Published October 31, 2017
As an undergraduate student pursuing a public health degree at the University of California, Irvine, Yeeli Mui had not yet heard about the field of urban planning, much less considered the relationship between urban planning and public health.
Committed to furthering her knowledge about equitable food access in neighborhoods around the United States, she pursued master’s and doctoral degrees in public health, the former concentrating on health policy and the latter on nutrition. Her public health training exposed the ways in which neighborhood contexts, and the policies that shape those environments, can have significant implications for population health. This, ironically, led her to the field of planning at the University at Buffalo, as a postdoctoral associate with the Community for Global Health Equity and the UB Food Systems Planning and Healthy Communities Lab.
Her entrée to food access research occurred at the undergraduate level with obesity prevention and nutrition education in elementary schools. Working with the Rudd Center for Food Policy and Obesity, Dr. Mui deepened her commitment to strengthening healthy food access in underserved communities as a graduate student at Yale University. She further cultivated this interest professionally, at Family Health International 360, a nonprofit human development organization in Washington, DC. There, Dr. Mui supported the National Collaborative on Childhood Obesity Research, with an aim to curb the obesity epidemic and improve population health through health communications. Through this work and interactions with lead researchers in the obesity field, Dr. Mui was inspired to seek advanced training that could lead to greater influence and long-lasting impact.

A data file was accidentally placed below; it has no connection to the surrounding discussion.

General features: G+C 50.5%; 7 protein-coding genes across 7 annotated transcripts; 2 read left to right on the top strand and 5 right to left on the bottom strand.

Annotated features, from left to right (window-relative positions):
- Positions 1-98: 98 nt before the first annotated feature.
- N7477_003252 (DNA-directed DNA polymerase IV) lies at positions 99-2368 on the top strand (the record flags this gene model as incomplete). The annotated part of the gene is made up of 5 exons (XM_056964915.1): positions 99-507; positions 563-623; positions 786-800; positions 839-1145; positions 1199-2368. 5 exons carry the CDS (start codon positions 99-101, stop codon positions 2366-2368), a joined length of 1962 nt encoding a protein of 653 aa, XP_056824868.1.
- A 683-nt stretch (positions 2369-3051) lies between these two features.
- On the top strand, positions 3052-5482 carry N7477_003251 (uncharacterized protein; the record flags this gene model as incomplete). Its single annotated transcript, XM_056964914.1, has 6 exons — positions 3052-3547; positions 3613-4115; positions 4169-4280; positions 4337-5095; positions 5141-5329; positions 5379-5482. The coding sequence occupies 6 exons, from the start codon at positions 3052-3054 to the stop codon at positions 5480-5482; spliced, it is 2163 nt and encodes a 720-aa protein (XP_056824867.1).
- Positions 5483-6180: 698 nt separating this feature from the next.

To this end, Dr. Mui pursued her PhD at Johns Hopkins University where she led the policy arm of B’More Healthy Communities for Kids, a multi-level obesity-prevention intervention. This five-year project, aimed at increasing the affordability, availability and consumption of healthy food in low-income neighborhoods of Baltimore, opened Dr. Mui’s eyes to the contextual factors affecting food choices in city neighborhoods. Instead of focusing on what was in food stores, Dr. Mui researched some components of the lived experiences in neighborhoods that created significant barriers to healthy-eating. This work led to her dissertation on how characteristics of place affect the urban food system and individual food choice. She specifically investigated the relationships between neighborhood-level risk factors and food swamps, areas with an overabundance of unhealthy food relative to healthy food.
Today, with the Community for Global Health Equity, Dr. Mui brings to life the gains that spring forth when the fields of planning and public health converge. Dr. Mui has started work on Plan-REFUGE, a study supported by the Community for Global Health Equity, that aims to understand the decisions and trade-offs made by smallholder farmers in the Global South who are facing climate change, a globalizing economy, and food insecurity.
Additionally, Dr. Mui is collaborating with the Urban Institute in DC and Johns Hopkins University in Baltimore, laying the groundwork for a future health impact assessment, to uncover the connections between Baltimore’s Vacants to Value program and community health.
Ultimately, the comprehensive nature of the planning field encourages collaboration with and an appreciation of other sectors. Dr. Mui looks forward to expanding partnerships to strengthen research and understanding of how the built and social environments impact health, food access and food equity in our neighborhoods in Buffalo and the Global South.